Is a Sexless Marriage Grounds for Divorce?

For those living in sexless marriages, the comforting news (possibly) is that you are not alone. In the most recent survey into such relationships, conducted by Gransnet and Mumsnet in association with Relate, revealed over 29% are currently in sexless relationships. The official definition of a sexless relationship is “no sex at all in the past year” or a low sex relationship is “fewer than ten times in the past year.”


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Age appears to play a big role, with numbers saying they are in sexless relationships increasing steadily as they get older, with the percentage reaching a staggering 47% for those aged 60 or older. However, problems within relationships usually arise when one party wants sex, but the other doesn’t.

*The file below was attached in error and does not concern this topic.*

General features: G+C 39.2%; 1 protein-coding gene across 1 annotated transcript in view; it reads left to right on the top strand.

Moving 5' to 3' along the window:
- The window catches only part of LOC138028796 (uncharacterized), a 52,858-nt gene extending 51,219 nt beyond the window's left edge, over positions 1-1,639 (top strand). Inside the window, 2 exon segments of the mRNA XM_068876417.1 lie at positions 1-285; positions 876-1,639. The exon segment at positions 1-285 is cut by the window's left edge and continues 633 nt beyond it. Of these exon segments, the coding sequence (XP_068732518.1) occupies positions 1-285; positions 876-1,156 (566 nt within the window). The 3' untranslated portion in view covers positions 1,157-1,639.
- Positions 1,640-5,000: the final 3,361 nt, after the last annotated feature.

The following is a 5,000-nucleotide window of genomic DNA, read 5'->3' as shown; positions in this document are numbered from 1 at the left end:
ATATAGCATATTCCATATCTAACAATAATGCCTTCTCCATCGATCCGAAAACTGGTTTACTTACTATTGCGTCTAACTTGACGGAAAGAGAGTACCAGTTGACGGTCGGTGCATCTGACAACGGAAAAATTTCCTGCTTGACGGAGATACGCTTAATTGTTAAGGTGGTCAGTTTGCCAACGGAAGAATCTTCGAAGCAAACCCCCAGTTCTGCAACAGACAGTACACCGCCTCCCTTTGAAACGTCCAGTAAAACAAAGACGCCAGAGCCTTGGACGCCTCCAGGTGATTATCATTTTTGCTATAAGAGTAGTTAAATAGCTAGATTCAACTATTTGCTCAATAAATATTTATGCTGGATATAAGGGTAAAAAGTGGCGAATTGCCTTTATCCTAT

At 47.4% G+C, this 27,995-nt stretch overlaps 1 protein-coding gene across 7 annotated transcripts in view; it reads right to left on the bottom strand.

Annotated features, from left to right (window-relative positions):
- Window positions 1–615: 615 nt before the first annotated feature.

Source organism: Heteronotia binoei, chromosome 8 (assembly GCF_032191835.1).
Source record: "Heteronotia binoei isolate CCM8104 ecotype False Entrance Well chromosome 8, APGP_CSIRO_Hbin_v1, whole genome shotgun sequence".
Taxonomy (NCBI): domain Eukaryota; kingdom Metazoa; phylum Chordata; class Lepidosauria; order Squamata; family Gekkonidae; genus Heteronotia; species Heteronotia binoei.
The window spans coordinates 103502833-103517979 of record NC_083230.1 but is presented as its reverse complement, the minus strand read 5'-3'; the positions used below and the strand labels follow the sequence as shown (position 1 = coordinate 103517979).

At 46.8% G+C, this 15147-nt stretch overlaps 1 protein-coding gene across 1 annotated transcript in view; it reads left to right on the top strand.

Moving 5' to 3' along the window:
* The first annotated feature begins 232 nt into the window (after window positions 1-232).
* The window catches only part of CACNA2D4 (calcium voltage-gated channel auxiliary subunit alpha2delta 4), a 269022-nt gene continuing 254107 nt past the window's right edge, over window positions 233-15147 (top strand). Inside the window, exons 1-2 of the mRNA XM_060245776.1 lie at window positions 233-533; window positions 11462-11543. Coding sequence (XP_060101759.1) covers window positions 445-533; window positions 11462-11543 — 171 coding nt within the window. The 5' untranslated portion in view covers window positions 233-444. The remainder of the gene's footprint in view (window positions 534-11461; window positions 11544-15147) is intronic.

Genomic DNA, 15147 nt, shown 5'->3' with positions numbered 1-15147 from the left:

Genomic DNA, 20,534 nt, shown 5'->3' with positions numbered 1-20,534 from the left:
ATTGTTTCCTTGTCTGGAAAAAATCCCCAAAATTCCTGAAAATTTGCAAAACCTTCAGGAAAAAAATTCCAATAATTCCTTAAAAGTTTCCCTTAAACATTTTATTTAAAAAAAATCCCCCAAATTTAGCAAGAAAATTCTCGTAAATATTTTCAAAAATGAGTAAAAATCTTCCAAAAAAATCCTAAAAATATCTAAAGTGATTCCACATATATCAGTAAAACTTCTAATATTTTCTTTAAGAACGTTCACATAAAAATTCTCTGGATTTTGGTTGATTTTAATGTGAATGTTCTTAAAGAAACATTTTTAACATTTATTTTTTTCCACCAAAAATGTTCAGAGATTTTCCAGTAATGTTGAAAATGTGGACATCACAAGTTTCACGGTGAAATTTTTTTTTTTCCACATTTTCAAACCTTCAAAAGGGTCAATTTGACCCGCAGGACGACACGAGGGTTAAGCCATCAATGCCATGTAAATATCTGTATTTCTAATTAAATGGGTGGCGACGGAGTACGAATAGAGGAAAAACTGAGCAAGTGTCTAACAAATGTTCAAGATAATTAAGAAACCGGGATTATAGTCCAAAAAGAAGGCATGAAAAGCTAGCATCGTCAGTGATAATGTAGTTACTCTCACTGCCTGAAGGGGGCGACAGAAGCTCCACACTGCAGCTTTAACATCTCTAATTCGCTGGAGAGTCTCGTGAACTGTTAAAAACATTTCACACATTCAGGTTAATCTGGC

The first thing you probably need to consider when deciding whether to start divorce proceedings because of the lack of sex or intimacy is whether or not your spouse matters to you. Ask yourself whether this is otherwise a satisfying partnership. It would appear from the survey that both men and women are quietly miserable about the situation without quite knowing what to do to resolve it. According to statistics, people in sexually unfulfilling relationships wait an average of six years before seeking professional help, whether that is counselling to get things back on track or a divorce lawyer.

Is consummation necessary for a legal marriage?